As a general rule, I don’t like talking to clients on the phone. I don’t think well on calls. I like to have all the facts laid out in front of me at once – the way they are in an email – so that I can take it all in, assess the situation and decide the best strategy to help my clients achieve their goals.
Then this little post on Copyblogger changed things, and suddenly I had to talk to people – lots of people. Most of them wanted to talk on the phone. Some days, calls were back to back for hours on end.
Somehow, that new habit of taking calls carried over to my working after the smoke cleared. I had clients insisting on talking to me personally. I said yes, because I didn’t want to come off as arrogant. I want people to think of me as a nice person who’s willing to do them a favor, and I’d been conditioned for a few weeks to automatically say yes to any call.
But you know what? After just a few days of accepting clients calls, I realized that it wasn’t working. Not at all. Wanting people to think I’m a great person is a really silly reason to say yes to all these calls I don’t want to take. Especially when I have very good reasons why phone calls don’t work for me.
Phone Calls Take a Long Time
No matter how quickly you talk, I can read a transcript of our conversation in about a third of the time it takes you to say the same aloud. Probably faster. I’m not distracted by the side tangent you go on or the story you’re telling me about how this happened, because I can skip that and just jump to the parts that are relevant to me doing my job.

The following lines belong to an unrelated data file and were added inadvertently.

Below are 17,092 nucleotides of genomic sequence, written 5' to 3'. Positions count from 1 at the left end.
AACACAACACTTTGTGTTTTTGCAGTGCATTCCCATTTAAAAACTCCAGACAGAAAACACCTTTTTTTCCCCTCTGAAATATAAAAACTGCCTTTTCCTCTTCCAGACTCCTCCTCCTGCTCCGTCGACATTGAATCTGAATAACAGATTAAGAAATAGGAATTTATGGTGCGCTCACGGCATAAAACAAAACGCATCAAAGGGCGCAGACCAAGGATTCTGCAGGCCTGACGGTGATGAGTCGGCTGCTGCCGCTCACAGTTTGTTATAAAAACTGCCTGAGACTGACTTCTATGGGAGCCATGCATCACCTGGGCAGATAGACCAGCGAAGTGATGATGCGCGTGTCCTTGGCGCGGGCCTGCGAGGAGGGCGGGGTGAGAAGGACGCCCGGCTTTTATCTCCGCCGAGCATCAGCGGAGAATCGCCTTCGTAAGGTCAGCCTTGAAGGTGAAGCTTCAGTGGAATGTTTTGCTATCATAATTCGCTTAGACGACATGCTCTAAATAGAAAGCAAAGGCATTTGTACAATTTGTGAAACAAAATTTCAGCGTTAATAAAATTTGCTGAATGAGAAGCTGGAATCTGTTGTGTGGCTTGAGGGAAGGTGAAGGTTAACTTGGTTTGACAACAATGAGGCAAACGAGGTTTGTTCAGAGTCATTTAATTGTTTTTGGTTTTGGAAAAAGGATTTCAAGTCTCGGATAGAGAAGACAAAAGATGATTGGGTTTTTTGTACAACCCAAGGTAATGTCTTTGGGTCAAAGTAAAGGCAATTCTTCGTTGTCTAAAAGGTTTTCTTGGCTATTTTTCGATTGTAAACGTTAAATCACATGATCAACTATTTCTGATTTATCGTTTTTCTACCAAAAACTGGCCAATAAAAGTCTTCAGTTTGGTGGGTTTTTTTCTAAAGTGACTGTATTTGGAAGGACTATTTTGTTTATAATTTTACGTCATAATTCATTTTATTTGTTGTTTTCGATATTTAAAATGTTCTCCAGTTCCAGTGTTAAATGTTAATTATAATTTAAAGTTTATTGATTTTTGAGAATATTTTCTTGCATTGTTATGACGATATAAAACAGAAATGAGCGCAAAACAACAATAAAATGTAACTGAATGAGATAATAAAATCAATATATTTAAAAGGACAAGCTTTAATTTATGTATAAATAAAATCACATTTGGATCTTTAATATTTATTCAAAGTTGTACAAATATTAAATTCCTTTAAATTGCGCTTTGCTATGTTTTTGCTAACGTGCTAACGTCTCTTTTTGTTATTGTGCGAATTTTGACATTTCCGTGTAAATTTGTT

Sure, I’ll read every word the first time. But if I want to review what’s essential here, I don’t want to have to call you up and waste twenty minutes passing the time just to get that information. I want to be able to open that email, scan until I get to the relevant part, read it, and close the email up again – which takes a few seconds.
Many people believe that businesses and freelancers should be as accessible as possible and in every medium that any client could ever want. I don’t agree, especially when that accessibility takes away from what really matters: getting results for those clients.
Men with Pens is a big business and I’m at the helm. If I spent a half hour talking to every client who called me up about his job, I’d have no time to do the job. Then all my clients would be unhappy – even though I was being a nice guy by accepting the phone call.
I’d rather be the guy who’s still nice, but who insists on email and who gets your job done faster. That’s just me.
Phone Calls Require a Certain Kind of Brain
Lots of people think best when they talk out loud. It helps them clarify their thoughts and get down to what’s really important or going on. They like to talk about peripheral stuff because sometimes a few nuggets of useful information come out of those side stories and tangents. They can weave those nuggets back into their overall point.
That’s great for those people, and those people should definitely do business via the phone, because that’s how they get those brilliant ideas that make them good at their job. If your brain happens to work best when you’re talking aloud, then by all means, do as many of your business affairs via phone as you possibly can.